For more details, visit the Jazz & Colors site.

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If jazz is dead (2), then someone better tell Blue Note, who just re-signed Wayne Shorter. The great saxophonist, composer and bandleader is returning to the label after more than four decades, having last recorded for Blue Note in 1970, for sessions released as the albums “Odyssey of Iska” and “Moto Grosso “Feio.” He’s since led sessions for Verve, most recently with 2005’s “Beyond the Sound Barrier,” and Columbia.

Shorter, 80, yet another one of those artists still making immensely creative, high-caliber jazz largely built on non-Songbook originals of his own making, will be accompanied by his longstanding quartet members — pianist Danilo Perez, bassist John Patitucci, drummer Brian Blade — for “Without a Net,” due for release Feb. 5.

As Jeff Tamarkin writes in Jazz Times: “Without A Net is a nine-track album, all but one of which were recorded live last year in Europe. That exception is “Pegasus,” a 23-minute piece described as a “tone poem” and recorded with the Imani Winds at Walt Disney Concert Hall in Los Angeles. The album features six new Shorter compositions, as well as new versions of his tunes “Orbits” (from Miles Davis’ Miles Smiles album) and “Plaza Real” (from the Weather Report album Procession). The set also includes the title song from the 1933 musical film Flying Down To Rio.”

3 thoughts on “Jazz is Dead, Again?; Jazz & Colors Festival; Wayne Shorter Returns to Blue Note

  1. If Benjamin Schwarz was trying to be a provocateur, he sure succeeded. Terrific analysis and response, Philip. You covered the unvarnished realities of today’s jazz while dismissing his mistaken premise that jazz hasn’t kept up with the times and is locked in an American Songbook limbo.

  2. Ken: Thanks much for reading and responding. Yep, he stirred things up, as intended. Sometimes I wonder if the (jazz) community wouldn’t be better served by just ignoring these types of uninformed declarations. On the other hand, if it provokes serious discussion of jazz …

  3. As the National Juneteenth Jazz Artist and the leader of the “Modern Juneteenth Movement” in America (http://www.nationaljuneteenth.com/), I’m always amused with people who call themselves scholars, critics, experts, etc.,
    about a creative improvisational musical art form that was created out of the experience of a people who arrived in chains from Africa, in the belly of slave ships.

    A people whose “maafa” (www.nationaljuneteenth.com/Maafa.html)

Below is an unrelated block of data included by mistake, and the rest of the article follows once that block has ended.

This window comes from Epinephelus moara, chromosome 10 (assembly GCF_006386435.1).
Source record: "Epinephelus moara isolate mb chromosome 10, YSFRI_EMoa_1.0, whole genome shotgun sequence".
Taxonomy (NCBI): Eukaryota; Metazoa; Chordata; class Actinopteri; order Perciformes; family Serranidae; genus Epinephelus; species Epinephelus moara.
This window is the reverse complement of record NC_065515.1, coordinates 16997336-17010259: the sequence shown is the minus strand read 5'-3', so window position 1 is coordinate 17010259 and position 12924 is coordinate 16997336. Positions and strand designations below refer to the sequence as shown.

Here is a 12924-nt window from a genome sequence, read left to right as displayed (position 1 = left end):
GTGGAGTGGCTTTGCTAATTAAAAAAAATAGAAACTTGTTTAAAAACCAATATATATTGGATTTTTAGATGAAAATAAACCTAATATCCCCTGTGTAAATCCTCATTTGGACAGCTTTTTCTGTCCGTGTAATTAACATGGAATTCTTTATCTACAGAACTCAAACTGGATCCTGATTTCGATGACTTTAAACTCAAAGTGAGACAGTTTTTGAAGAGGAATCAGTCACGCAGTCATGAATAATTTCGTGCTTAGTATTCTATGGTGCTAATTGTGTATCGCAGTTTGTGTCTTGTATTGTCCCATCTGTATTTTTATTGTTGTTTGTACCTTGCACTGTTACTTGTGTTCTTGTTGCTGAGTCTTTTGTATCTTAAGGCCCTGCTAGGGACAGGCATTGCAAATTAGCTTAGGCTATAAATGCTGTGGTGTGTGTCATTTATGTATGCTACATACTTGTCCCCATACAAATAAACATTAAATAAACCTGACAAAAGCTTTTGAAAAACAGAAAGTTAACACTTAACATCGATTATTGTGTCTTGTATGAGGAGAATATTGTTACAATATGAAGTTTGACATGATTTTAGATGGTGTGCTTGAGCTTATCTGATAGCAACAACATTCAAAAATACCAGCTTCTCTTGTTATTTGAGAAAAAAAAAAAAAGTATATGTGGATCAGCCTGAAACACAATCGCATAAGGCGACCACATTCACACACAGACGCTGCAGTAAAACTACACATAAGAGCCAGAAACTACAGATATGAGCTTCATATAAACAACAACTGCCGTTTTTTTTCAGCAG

included death by the millions in the middle passage, suffering through generations of chattel enslavement, rape, thousands of lynching and murders (strange fruit – Red Summer of 1919) before and after the Civil War and Juneteenth (http://www.juneteenth.us/), Jim Crow, racial discrimination and continued racism to this very day.

    A people whose genius created a musically unique aesthetic expression of freedom out of this experience, (“creative black music”, “hot music” or “African American Classical Music”, commonly called “jazz”) hijacked by an economically dominant society and labeled “American jazz”, reclaimed by the African American community through the “Modern Juneteenth Movement”as
    “Juneteenth Jazz”.

    “American Jazz” may be dead because the community and the spiritual essence of a people whose lives continue to be the creative catalyst of the roots of all America’s music has, in modern times, been purposefully negated. “Juneteenth Jazz” remains alive and will always be alive in the hearts and souls of black folk.
    Benjamin Schwarz nor Ted Gioia, no matter how many books he writes, understand the essence of black music because their view is from another community that refuses to acknowledge “the roots that produced the fruits” (Dr. Larry Ridley – http://www.aajc.us/).

    For example, in recent Schwarz article, he writes:
    “All are pop songs of the period, written by white composers, that began on Broadway or Hollywood but acquired new, and much longer, life by having been played, and importantly transformed, by jazz musicians both black and white.”
    The Schwarz view of “American Jazz” centers around Broadway or Hollywood, far away from the African American community that created the art form.
    Notice how quick Schwarz mentions “jazz musicians both black and white”, placing the African Americans creators of jazz as equals with white musicians, a myth that has been used to remove the legacy of enslavement and Jim Crow, along with racial discrimination, from the legacy of the creation of “Juneteenth
    Jazz” by African Americans.

    The words of W. E. DuBois say it all:

    “Little of beauty has America given the world save the rude grandeur God Himself stamped on her bosom; the human spirit in this new world has expressed itself in vigor and ingenuity rather than in beauty. And so by fateful chance the Negro folk song, the rhythmic cry of the slave, stands today not simply as the sole American music, but as the most beautiful expression of human expression born this side of the seas. It has been and is half despised and above all it has been persistently mistaken and misunderstood; but notwithstanding, it still remains as the singular spiritual heritage of the nation and the greatest gift of the Negro people.”

    Live on “Juneteenth Jazz”, live on!”